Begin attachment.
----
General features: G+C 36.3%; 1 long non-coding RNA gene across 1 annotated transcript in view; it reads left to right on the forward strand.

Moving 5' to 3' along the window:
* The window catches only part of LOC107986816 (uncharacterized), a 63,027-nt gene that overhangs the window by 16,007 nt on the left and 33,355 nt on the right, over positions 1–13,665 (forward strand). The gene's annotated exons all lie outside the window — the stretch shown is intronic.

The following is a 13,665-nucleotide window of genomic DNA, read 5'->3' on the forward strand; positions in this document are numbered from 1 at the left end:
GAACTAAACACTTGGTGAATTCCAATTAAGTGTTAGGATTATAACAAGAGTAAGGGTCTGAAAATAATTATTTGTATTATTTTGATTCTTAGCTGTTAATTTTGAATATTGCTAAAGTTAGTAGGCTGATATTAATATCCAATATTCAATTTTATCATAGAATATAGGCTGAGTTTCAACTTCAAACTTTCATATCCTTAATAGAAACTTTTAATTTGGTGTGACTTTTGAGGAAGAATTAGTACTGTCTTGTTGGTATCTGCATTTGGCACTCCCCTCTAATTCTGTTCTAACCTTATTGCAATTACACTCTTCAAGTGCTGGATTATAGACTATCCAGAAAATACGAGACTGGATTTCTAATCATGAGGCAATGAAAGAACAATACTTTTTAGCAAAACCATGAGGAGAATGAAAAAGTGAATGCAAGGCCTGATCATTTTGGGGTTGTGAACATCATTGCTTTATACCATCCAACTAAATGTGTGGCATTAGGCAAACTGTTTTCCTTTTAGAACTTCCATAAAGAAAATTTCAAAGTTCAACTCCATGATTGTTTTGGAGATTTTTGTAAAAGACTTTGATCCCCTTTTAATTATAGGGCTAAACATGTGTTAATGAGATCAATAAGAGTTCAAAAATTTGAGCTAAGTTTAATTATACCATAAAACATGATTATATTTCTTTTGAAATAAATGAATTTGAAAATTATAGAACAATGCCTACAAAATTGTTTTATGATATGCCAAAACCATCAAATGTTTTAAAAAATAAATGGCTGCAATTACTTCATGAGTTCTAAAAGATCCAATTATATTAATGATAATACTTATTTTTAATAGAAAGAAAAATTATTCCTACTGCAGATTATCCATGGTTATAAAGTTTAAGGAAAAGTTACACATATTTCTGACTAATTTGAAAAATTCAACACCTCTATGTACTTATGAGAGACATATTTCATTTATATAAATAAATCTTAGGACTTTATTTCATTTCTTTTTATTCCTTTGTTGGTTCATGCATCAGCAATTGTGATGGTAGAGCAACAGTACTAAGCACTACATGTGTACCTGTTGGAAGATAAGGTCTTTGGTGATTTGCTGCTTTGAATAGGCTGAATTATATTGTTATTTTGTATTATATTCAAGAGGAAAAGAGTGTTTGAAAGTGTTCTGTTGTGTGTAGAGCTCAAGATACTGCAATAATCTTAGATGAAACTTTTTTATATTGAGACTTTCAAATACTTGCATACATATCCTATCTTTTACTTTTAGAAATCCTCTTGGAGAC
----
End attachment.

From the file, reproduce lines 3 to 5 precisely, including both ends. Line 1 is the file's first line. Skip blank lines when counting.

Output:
* The window catches only part of LOC107986816 (uncharacterized), a 63,027-nt gene that overhangs the window by 16,007 nt on the left and 33,355 nt on the right, over positions 1–13,665 (forward strand). The gene's annotated exons all lie outside the window — the stretch shown is intronic.

The following is a 13,665-nucleotide window of genomic DNA, read 5'->3' on the forward strand; positions in this document are numbered from 1 at the left end:
GAACTAAACACTTGGTGAATTCCAATTAAGTGTTAGGATTATAACAAGAGTAAGGGTCTGAAAATAATTATTTGTATTATTTTGATTCTTAGCTGTTAATTTTGAATATTGCTAAAGTTAGTAGGCTGATATTAATATCCAATATTCAATTTTATCATAGAATATAGGCTGAGTTTCAACTTCAAACTTTCATATCCTTAATAGAAACTTTTAATTTGGTGTGACTTTTGAGGAAGAATTAGTACTGTCTTGTTGGTATCTGCATTTGGCACTCCCCTCTAATTCTGTTCTAACCTTATTGCAATTACACTCTTCAAGTGCTGGATTATAGACTATCCAGAAAATACGAGACTGGATTTCTAATCATGAGGCAATGAAAGAACAATACTTTTTAGCAAAACCATGAGGAGAATGAAAAAGTGAATGCAAGGCCTGATCATTTTGGGGTTGTGAACATCATTGCTTTATACCATCCAACTAAATGTGTGGCATTAGGCAAACTGTTTTCCTTTTAGAACTTCCATAAAGAAAATTTCAAAGTTCAACTCCATGATTGTTTTGGAGATTTTTGTAAAAGACTTTGATCCCCTTTTAATTATAGGGCTAAACATGTGTTAATGAGATCAATAAGAGTTCAAAAATTTGAGCTAAGTTTAATTATACCATAAAACATGATTATATTTCTTTTGAAATAAATGAATTTGAAAATTATAGAACAATGCCTACAAAATTGTTTTATGATATGCCAAAACCATCAAATGTTTTAAAAAATAAATGGCTGCAATTACTTCATGAGTTCTAAAAGATCCAATTATATTAATGATAATACTTATTTTTAATAGAAAGAAAAATTATTCCTACTGCAGATTATCCATGGTTATAAAGTTTAAGGAAAAGTTACACATATTTCTGACTAATTTGAAAAATTCAACACCTCTATGTACTTATGAGAGACATATTTCATTTATATAAATAAATCTTAGGACTTTATTTCATTTCTTTTTATTCCTTTGTTGGTTCATGCATCAGCAATTGTGATGGTAGAGCAACAGTACTAAGCACTACATGTGTACCTGTTGGAAGATAAGGTCTTTGGTGATTTGCTGCTTTGAATAGGCTGAATTATATTGTTATTTTGTATTATATTCAAGAGGAAAAGAGTGTTTGAAAGTGTTCTGTTGTGTGTAGAGCTCAAGATACTGCAATAATCTTAGATGAAACTTTTTTATATTGAGACTTTCAAATACTTGCATACATATCCTATCTTTTACTTTTAGAAATCCTCTTGGAGAC